The Berkshires Blog


TasteBerkshiresLocated in the small town of Cheshire Massachusetts, is a large cheese-press monument, which commemorates a significant event in Berkshire history.

At the 1800 presidential election, every town in Berkshire County voted for incumbent John Adams, with the exception of Cheshire — the only non-Puritan settlement in all of Massachusetts – which favored Thomas Jefferson. When Jefferson won, Baptist preacher John Leland persuaded his fellow townspeople to make a grand gesture in celebration of the new president.

This impressive act involved the creation of an historic “Mammoth Cheese”. Measuring more than four feet in diameter, 13 feet in circumference, and 17 inches in height, this gift of cheese weighed 1,235 pounds. Although it is unclear in what style this colossal cheese was made, it was a noteworthy effort in the history of cheese making.

Much preparation and material were required for such a monumental project. On July 20, 1801, the cheese was distilled from a single day’s milk production of 900 or more “Republican” cows. (Because this was a gift for the new Republican president, the milk of “Federalist” cows was strictly excluded.)

In November, Leland transported the epic cheese by sleigh from Massachusetts to the Hudson River, by sloop to New York and Baltimore, then by wagon to Washington, where it arrived at the White House and was presented to the president with great fanfare on New Year’s Day in 1802.

In the Berkshires today, small-batch cheese-makers are working on a more practical scale. The political designation of cows, and goats for that matter, does not seem to be a factor in the artisanal process. For cheese lovers interested in tasting their way across the region, visitors can look to the Berkshire Farm & Table Cheese Taste Trail, highlighting local artisans and chefs who make their own cheese.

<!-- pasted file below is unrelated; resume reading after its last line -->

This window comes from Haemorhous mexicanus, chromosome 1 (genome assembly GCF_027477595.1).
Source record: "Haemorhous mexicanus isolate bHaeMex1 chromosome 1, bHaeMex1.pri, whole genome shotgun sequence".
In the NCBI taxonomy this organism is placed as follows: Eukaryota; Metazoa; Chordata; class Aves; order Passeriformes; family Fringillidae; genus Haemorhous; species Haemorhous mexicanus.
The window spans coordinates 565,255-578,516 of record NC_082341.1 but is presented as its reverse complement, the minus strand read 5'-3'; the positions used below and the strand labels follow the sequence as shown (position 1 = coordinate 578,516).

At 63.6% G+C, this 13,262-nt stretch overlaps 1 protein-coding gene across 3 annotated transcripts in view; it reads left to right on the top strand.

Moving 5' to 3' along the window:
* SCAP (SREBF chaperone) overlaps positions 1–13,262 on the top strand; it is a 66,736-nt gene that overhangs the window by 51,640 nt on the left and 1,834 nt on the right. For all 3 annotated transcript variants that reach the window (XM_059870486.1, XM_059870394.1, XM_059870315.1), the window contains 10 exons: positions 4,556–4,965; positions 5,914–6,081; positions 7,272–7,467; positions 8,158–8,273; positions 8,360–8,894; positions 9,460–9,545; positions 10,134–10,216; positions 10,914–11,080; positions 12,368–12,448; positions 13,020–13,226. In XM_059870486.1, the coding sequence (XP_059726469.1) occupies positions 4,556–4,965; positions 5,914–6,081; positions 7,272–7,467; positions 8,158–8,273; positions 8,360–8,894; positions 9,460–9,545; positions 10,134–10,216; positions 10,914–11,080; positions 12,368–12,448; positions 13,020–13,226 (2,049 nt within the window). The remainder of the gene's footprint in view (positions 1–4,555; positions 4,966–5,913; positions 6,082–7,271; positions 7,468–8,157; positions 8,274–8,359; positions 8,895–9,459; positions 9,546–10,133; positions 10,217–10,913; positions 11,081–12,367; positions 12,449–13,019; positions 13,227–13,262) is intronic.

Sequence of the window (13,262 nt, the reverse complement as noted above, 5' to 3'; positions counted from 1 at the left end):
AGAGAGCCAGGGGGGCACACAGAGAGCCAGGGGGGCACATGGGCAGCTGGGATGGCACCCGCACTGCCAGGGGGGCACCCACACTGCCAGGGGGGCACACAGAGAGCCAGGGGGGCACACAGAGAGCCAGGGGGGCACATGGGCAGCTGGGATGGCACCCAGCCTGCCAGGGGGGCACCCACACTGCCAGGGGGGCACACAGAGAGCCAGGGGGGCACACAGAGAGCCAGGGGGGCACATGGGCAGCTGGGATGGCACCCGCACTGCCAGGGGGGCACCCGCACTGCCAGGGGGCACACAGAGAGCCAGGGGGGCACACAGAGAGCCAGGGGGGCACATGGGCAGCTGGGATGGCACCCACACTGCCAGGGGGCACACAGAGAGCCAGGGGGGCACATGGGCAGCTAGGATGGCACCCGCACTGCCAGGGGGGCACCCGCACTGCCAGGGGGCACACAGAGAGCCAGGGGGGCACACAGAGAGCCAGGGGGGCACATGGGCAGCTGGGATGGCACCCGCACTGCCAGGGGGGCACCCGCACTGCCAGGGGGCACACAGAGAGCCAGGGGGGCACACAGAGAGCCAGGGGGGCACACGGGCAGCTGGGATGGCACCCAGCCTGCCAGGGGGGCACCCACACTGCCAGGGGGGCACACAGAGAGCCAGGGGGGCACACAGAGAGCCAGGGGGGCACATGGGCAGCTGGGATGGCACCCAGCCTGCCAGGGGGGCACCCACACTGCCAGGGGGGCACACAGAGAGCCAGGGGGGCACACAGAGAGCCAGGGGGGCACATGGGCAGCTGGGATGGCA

On the north end of the Berkshire cheese spectrum, Cricket Creek Farm in Williamstown is one of the oldest, grass-based dairy farms in the county, raising dairy cows for milk, grass-fed beef, whey-fed pork and laying hens. The farm store (open from 7 AM to 7 PM every day) sells raw milk and artisanal cheese from their farmstead creamery plus local baked goods. They also sell goods through a diversified year-round CSA, at local farmers’ markets and various regional cheese shops, food co-ops and restaurants. Cricket Creek Farm makes Maggie’s Round, Tobasi, Berkshire Bloom and several other cheeses as well as farmstead butter, buttermilk and whey. Visitors can stop by at any time, walk around the farm, meet the animals and shop in the farm store.

At the other end of the cheese trail and a little off the beaten track is Rawson Brook Farm in Monterey. This small family-run farm, carved out of the woods and built from scratch, is the birthplace of Monterey Chevre, a soft, fresh goat cheese (made from the milk of Rawson Brook goats only.) The farm and self-serve store are open to visitors during daylight hours. Guests can look around, read the informational signs and visit at milking time to watch and buy cheese.

Nestled in between these two stops in Great Barrington is the cheesemaking facility for Berkshire Blue, a raw Jersey cow’s milk cheese crafted by hand, working with small batches of milk picked up right after morning milking at a nearby farm whose herd is dedicated solely to supplying their dairy. No hormones, preservatives, colorings or flavor enhancers are added during the process here, which is identical to that in England, except for an additional 15 days of aging. Tours are available by appointment only and Berkshire Blue is available in shops and restaurants throughout the region.

For visitors looking to sample the cheese makings of farm-to-table restaurants on the Taste Trail, Nudel in Lenox and John Andrews: A Farmhouse Restaurant in Egremont create house-made Ricotta made with High Lawn Farm milk for delicious Ricotta Gnocchi and The Red Lion Inn in Stockbridge makes High Lawn Farm Ricotta Gnudi year round.

Garnering the same type of widespread attention as the Mammoth Cheese more than 200 years ago, many of the cheeses crafted in the Berkshires have won national awards and recognition in the good food world. Stop at the Berkshire Mountain Bakery in Housatonic for some gorgeous sourdough bread and take the day to explore the Berkshire Farm & Table Taste Trail for some mouth-watering stops along the way.

This article was produced in partnership with:

Berkshire Farm & Table